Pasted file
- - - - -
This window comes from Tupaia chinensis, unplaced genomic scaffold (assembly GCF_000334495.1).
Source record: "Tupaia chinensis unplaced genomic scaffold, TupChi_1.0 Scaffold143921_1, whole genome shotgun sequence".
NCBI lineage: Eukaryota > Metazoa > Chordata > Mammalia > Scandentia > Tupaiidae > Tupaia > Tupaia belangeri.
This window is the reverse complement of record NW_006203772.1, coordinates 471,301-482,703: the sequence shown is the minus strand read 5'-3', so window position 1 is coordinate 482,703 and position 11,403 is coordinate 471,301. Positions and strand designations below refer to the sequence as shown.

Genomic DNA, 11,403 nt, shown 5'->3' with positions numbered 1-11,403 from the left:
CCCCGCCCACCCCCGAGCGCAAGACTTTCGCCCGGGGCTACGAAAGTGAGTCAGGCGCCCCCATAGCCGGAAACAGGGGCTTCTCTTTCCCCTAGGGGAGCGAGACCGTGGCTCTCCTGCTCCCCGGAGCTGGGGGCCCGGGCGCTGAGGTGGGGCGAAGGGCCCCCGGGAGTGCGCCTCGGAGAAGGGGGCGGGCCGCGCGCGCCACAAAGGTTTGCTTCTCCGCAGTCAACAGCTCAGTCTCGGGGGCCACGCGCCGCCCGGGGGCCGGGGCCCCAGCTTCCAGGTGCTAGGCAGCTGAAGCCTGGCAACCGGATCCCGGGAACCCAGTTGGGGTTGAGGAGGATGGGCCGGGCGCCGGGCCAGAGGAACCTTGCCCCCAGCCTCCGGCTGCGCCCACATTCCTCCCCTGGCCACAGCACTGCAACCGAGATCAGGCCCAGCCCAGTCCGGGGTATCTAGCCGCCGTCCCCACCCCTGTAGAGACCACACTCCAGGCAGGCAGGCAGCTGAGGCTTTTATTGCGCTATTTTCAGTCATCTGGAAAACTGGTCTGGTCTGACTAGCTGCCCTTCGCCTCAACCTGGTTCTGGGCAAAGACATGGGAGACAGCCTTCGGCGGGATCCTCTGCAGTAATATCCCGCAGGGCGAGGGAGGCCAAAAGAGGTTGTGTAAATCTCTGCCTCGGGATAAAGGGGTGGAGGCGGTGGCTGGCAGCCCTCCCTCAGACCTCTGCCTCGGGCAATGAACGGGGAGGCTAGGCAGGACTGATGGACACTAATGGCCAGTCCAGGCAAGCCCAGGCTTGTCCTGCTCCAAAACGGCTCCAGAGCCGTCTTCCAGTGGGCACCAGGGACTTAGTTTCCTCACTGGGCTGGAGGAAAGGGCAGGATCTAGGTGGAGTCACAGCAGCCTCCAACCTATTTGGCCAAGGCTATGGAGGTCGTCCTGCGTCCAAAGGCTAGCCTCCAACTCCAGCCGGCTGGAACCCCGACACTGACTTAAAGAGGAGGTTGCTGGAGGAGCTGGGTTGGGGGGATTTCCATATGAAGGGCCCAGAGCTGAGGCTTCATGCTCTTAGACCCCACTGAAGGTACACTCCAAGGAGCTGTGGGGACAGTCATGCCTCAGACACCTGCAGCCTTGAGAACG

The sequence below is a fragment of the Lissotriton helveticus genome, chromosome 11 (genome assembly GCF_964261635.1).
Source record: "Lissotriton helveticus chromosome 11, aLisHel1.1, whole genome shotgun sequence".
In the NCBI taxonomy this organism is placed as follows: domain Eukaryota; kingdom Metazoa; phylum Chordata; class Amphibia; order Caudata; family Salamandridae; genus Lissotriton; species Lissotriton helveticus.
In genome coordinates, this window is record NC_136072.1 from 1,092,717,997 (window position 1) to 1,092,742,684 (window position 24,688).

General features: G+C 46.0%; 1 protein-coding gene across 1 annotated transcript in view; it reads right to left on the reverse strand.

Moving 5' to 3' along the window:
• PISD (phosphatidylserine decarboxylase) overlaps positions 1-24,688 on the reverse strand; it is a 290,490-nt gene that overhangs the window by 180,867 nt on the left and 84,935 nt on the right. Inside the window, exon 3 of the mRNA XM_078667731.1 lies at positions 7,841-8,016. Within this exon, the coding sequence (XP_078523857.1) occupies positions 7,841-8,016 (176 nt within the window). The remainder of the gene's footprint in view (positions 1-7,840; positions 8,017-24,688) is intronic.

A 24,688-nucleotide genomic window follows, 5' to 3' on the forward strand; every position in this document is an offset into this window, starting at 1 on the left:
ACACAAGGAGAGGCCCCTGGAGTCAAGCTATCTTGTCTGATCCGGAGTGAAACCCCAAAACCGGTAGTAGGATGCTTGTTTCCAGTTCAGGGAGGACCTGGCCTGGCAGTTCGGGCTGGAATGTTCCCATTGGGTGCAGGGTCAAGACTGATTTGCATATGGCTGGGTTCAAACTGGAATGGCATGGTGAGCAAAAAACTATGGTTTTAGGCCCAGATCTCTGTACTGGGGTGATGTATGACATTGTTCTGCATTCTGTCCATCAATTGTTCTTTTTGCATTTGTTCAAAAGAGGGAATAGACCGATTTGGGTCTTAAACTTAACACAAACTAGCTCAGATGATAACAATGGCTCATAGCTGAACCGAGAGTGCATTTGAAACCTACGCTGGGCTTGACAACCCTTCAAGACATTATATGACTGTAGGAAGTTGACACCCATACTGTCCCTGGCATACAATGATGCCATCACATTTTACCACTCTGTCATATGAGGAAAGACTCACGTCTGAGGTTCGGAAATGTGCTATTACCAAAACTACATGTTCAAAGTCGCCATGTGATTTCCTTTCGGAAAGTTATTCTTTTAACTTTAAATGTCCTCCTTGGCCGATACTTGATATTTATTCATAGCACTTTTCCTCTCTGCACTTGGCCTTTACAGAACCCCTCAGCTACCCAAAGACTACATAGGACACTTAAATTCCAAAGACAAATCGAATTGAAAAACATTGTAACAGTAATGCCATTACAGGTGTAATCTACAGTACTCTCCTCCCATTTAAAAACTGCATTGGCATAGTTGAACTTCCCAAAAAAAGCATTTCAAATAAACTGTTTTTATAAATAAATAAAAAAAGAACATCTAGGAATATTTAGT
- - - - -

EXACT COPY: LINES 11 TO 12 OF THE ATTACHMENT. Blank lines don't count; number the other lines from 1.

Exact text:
General features: G+C 46.0%; 1 protein-coding gene across 1 annotated transcript in view; it reads right to left on the reverse strand.

Moving 5' to 3' along the window: